Where bright ideas and burgeoning careers meet the stalwarts and pillars of the Football League.
Where Jurgen Klopp’s old assistant bloods unproven German talent and one of the fiercest presses the modern British game has seen.
Where, inevitably, he loses to a Neil Warnock side who score twice from set-pieces.
It is a league where rebirth and exhilaration are as likely as stagnation and despair.
Sunderland understandably are not talking about it publicly but anyone who saw Manchester City stroll their way to victory in those difficult last 20 minutes, in front of a virtually empty Stadium of Light, will know it is time to get used to the idea at the very least.
For so many, a return to the second tier would be a long-awaited relief.
Little wonder. The Premier League has become a painful grind for Sunderland, and this year has arguably been as numbing as any.
Fans look to the apathy, not anger or raw emotion, that has greeted the closing stages of home defeats in recent times as the most damning indictment of all.
Compare that with Carlos Edwards finding the top corner against Burnley, the deafening strains of ‘Hey Jude’ at the start of what inevitably was another Roy Keane home win.
Taxis with Quinny, records broken aplenty.
Compare it with a season when Sunderland boasted Phillips, Quinn, Bridges and Dichio in their front line. Compare it with Sunderland 7 Oxford United 0.
It is impossible not to feel a wave of nostalgia, of yearning.
The Championship, though, is a different beast now. It remains the most open of divisions but increasingly money is beginning to talk. Rebirths at Sheffield Wednesday and Brighton have been heartwarming but make no mistake, they are powered by cash and lots of it.
Slowly but surely, parachute payments are creating a two-tiered division.
The assumption that a relegation would be an opportunity to breathe, reboot and conquer are hopeful.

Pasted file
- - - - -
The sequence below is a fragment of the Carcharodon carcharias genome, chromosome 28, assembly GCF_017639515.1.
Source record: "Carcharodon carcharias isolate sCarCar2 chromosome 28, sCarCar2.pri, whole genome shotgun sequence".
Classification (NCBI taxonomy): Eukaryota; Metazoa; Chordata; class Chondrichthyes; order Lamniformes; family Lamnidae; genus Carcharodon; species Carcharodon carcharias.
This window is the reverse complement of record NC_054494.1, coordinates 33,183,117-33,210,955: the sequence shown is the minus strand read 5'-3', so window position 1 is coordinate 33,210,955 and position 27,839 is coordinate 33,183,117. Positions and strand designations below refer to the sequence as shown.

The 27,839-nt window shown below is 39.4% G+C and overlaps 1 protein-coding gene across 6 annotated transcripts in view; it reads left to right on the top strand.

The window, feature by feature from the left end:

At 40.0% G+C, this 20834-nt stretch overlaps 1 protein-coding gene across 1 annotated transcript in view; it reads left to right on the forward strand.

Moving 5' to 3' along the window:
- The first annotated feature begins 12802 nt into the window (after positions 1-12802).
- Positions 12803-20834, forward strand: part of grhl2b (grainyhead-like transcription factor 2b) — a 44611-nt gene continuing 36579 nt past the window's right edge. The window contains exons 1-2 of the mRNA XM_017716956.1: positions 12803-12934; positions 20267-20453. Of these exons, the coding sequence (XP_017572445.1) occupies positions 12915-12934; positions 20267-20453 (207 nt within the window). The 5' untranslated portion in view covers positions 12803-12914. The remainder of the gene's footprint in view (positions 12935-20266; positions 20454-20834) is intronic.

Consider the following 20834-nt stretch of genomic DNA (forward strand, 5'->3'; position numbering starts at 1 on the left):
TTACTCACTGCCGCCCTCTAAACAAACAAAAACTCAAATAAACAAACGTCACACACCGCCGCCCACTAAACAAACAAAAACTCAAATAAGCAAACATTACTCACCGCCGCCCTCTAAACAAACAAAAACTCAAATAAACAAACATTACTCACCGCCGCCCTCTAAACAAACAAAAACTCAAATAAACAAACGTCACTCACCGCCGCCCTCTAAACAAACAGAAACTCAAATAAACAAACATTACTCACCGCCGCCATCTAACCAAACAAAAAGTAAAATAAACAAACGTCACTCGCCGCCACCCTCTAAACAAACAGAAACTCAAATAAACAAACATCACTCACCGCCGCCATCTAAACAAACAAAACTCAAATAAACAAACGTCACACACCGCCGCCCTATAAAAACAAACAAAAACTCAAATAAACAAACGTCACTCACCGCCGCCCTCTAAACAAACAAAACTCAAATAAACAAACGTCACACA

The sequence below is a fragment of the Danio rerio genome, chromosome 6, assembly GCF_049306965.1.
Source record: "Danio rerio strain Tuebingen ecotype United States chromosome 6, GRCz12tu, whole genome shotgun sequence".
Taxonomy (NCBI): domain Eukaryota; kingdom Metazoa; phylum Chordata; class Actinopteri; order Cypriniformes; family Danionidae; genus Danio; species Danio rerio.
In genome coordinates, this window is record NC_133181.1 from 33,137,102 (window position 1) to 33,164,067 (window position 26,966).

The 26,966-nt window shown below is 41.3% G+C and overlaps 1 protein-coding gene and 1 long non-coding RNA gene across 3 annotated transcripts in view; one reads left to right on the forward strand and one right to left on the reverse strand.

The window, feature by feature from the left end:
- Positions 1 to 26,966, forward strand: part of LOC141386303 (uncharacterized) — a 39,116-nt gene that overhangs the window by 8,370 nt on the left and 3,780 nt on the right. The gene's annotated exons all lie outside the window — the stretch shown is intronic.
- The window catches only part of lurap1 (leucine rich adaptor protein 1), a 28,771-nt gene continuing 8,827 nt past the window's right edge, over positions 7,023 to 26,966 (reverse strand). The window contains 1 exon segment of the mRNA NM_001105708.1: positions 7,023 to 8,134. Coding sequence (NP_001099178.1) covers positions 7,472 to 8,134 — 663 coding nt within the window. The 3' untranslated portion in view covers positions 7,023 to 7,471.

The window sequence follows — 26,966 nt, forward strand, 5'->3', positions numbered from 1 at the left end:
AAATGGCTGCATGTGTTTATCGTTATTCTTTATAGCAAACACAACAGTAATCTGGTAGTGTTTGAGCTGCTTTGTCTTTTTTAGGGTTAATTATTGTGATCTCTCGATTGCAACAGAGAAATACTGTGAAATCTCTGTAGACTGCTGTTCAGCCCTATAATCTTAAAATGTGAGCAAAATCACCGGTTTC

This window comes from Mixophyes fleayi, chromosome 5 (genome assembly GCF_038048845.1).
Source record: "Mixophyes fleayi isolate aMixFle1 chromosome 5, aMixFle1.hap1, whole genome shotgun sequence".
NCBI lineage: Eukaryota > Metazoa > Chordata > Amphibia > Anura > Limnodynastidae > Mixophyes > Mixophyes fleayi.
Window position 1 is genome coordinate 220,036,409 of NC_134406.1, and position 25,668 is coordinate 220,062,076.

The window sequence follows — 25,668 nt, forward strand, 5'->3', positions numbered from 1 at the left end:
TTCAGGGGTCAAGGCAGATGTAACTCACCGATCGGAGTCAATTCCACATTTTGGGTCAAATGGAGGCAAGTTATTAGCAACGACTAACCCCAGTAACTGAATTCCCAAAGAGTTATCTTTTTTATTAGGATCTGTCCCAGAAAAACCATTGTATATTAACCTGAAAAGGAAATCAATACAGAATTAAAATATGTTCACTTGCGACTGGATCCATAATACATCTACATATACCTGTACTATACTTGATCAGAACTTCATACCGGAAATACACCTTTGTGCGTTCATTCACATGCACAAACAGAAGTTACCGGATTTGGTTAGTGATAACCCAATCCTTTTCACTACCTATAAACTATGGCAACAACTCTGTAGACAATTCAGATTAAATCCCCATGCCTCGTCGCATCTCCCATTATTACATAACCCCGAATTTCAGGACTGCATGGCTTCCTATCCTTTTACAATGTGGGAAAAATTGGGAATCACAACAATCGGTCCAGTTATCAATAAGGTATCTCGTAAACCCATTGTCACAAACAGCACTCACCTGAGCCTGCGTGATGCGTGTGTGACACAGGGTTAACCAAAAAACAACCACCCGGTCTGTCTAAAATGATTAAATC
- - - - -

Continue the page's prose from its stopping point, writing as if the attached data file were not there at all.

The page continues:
For every Newcastle, there is an Aston Villa.
Relegation there saw the sale of the club at a cut price, and a summer of extraordinary turnover. The squad that they were left with was a mix of players they paid far over the odds for, and a collection of those who had been part of the long decline but could not be moved on.
The end result, unsurprisingly, has not been success.
Villa are streets behind their rivals, with a bloated set-up, a precarious financial set-up.
The drop did at least bring a new owner with enthusiasm for the task at hand, though the footballing decisions have been poor. It has not necessarily been more fun than the Premier League, and that is with a debt far less of a burden than Sunderland.
That three figure millstone is what makes the drop such a terrifying prospect to those inside the club.
It will not allow the club to be selective in who stays and who goes, it will put everyone on the market and some will in all likelihood leave for prices below their true value.
It will not allow for significant reinvestment.
Add to that uncertainty over the ownership and it makes it impossible to be definitive about who will be calling the shots come the opening day. The plans and scouting being put in place now could be irrelevant.
The common denominator among the teams who have bounced straight back from the drop is continuity and stability.
Who can honestly say that will be the case at Sunderland?
Something has to give, clearly.
If the drop is the breathing room Moyes needs to start again, to find a way to cut costs but put in place a clearer way of playing, then it will be welcomed.
The Black Cats are scouting far and wide across the continent and as has been said on many occasions, an injection of youth and pace would make a major difference to the quality of football Sunderland are able to muster.
If the worst does happen, however, uncertainty will reign.
Sunderland’s best chance to cut the debt substantially is, quite clearly, to secure another year of TV money and allow Moyes to build on the period in November when the core of a competitive team began to emerge.
Injuries ravaged that revival but the wind was firmly in Sunderland’s sails.
Niall Quinn was at the Stadium of Light on Sunday.
Remarkable, even now, the way his presence boosts morale around the ground.
It is tempting to wonder where the club would be now, were it not for his fateful intervention after the last relegation, and his inspired decision to allow Roy Keane to light a spark under a club ailing then as it is today.
In those days, Sunderland were fearless.
For too long, it has been a club paralysed by fear. Perhaps confronting that can see light emerge at the end of the tunnel, in a division that has treated Sunderland so well in the 21st century. Another season of this limping is unthinkable.
Just remember that the Championship is as much a graveyard for the great and good as it is an oasis.